Another concern I have about Koopman’s argument is the simple split he makes between emotion and feeling. He believes that whereas emotions have cognitive content, feelings do not. He suggests that emotion is always “about something.” In contrast, “feeling is a much broader concept” (p. 85). However, when we study his examples of feeling – he lists surprise, satisfaction, and tension, among others – we see that all of these are in fact “about something” in the sense that a person must be cognitively-affectively aware of these differences and distinctions, “inside themselves,” and in relation to the sources of these “feelings.” Without such “cognitive content,” a person could not distinguish or name these affective experiences. In short, unless a person has a conscious, aware, thinking-feeling mind, s/he will have no way of knowing whether s/he is experiencing something called “satisfaction” compared to (say) uneasiness, or tension. Therefore, to me, Koopman’s argument rests on an oversimplified bifurcation, which is no longer accepted by most scholars of consciousness.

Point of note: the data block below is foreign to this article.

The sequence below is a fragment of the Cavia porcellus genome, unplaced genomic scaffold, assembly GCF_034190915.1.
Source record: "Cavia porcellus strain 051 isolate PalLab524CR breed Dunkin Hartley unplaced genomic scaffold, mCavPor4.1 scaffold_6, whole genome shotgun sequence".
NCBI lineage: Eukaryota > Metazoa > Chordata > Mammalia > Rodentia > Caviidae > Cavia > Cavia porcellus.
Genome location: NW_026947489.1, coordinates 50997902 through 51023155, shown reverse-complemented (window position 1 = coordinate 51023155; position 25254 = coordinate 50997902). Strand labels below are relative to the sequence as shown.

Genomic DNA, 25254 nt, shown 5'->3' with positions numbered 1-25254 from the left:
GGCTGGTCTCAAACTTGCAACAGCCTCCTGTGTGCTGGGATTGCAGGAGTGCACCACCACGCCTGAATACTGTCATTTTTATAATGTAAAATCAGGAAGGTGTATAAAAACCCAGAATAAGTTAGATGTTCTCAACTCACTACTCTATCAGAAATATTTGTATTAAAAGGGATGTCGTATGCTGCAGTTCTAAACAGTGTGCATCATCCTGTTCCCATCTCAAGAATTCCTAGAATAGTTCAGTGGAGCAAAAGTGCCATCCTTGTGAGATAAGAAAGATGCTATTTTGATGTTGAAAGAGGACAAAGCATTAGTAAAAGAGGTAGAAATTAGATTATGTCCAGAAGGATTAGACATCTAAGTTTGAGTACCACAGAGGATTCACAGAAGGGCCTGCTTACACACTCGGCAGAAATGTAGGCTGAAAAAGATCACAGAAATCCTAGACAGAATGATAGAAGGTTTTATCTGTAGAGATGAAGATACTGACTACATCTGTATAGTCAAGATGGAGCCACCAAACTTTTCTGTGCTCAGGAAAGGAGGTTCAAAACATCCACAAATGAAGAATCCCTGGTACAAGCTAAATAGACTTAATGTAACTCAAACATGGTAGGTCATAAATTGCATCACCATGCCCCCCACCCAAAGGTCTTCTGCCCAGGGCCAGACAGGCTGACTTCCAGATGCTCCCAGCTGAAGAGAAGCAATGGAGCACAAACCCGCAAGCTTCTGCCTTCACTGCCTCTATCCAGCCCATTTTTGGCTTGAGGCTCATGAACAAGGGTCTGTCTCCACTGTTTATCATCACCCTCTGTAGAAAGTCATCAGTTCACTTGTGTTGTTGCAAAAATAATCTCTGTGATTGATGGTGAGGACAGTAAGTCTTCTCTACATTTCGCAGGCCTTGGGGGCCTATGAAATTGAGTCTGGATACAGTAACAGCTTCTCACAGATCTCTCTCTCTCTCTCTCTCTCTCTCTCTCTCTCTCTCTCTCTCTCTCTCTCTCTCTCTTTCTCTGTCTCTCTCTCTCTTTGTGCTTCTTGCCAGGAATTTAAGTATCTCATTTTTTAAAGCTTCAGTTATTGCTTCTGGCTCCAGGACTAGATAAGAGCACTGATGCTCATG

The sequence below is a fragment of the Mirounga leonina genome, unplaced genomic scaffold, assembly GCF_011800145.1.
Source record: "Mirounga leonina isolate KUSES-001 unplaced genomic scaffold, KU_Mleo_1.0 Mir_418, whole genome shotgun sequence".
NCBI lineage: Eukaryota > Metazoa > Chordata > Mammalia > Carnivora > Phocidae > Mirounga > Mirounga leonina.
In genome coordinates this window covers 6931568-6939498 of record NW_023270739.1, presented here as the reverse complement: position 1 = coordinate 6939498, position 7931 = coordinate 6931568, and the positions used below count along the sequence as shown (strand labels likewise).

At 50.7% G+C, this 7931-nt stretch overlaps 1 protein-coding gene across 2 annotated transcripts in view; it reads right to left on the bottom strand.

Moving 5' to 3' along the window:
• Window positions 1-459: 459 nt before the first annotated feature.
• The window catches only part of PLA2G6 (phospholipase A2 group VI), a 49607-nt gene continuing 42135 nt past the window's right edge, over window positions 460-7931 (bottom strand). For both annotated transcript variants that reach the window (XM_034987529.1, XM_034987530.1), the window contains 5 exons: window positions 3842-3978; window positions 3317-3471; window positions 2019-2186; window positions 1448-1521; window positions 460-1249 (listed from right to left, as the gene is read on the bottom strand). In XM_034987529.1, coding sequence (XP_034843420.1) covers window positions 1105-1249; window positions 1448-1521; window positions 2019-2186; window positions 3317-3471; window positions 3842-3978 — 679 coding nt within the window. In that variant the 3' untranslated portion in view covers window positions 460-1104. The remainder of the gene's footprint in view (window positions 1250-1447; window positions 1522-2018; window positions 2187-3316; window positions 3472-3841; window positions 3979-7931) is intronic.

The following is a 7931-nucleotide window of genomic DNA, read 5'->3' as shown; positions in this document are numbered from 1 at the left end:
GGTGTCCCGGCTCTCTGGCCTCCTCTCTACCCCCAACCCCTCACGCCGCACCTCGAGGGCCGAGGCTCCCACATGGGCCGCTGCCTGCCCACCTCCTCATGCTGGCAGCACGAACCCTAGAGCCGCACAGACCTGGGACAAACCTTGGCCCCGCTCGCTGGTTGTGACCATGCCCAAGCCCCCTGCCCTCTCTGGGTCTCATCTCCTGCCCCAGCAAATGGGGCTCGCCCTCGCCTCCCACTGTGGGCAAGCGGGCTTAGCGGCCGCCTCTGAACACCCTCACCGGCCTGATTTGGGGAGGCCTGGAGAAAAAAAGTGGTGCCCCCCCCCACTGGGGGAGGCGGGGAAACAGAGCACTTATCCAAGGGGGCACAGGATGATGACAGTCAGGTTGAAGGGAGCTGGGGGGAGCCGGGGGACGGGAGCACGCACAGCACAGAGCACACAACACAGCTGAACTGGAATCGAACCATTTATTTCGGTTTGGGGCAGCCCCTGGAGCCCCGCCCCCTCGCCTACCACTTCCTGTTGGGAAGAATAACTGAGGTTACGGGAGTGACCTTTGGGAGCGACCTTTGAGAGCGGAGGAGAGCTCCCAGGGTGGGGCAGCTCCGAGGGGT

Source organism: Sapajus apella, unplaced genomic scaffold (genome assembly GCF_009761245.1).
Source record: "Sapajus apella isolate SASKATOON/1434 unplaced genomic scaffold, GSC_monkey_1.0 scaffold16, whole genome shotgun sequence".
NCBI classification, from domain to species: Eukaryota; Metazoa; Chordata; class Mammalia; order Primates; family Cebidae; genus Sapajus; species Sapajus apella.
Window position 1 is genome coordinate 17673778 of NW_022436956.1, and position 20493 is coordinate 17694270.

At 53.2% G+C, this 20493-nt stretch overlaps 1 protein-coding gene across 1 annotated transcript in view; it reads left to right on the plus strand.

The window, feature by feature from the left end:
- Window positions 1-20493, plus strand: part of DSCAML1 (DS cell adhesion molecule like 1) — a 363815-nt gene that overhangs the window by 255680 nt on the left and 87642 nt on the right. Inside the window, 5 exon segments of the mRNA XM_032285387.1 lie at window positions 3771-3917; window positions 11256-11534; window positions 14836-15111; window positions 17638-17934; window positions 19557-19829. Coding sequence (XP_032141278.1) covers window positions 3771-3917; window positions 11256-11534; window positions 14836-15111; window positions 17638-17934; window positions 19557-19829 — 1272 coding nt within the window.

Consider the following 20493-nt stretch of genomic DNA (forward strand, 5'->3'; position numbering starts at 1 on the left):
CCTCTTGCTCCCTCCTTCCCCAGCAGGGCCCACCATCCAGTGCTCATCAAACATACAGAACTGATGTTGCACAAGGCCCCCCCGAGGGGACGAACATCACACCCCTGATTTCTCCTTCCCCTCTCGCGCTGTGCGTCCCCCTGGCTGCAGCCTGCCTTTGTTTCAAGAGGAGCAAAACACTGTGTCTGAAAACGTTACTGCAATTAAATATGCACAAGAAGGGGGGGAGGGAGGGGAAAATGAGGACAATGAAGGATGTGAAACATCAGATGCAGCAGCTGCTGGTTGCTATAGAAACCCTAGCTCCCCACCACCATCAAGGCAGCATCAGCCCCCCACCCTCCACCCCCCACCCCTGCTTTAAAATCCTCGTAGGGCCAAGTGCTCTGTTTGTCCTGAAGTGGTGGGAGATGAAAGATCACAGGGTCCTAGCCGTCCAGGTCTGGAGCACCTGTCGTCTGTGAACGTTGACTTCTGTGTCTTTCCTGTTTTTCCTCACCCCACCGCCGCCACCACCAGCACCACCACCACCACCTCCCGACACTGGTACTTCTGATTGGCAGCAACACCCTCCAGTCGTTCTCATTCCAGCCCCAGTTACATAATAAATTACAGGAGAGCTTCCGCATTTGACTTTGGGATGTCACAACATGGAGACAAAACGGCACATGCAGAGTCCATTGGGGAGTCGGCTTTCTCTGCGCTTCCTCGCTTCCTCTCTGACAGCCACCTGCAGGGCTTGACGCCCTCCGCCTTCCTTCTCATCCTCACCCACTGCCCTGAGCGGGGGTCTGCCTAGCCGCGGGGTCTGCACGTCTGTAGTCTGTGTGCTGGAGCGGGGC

So, in MM generally, and in terms of the kinds of knowing that make up musicianship-listenership, I emphasize (for example) that procedural, informal and impressionistic musical thinking are prime examples of cognitive-affective interdependence. I employ the terms “cognitive emotion” and “mindful feeling” (MM, pp. 64-65) to break down the walls between cognition, emotion, feeling, and so forth. To cite one example:
“becoming a competent listener includes developing a refined emotional sense or “feel” for what is musically appropriate, original, and artistically significant in the music one makes and listens for . . . impressionistic musical knowledge involves cognitive emotions; it involves educated feelings for particular kinds of musicing and listening.” (MM, p. 98)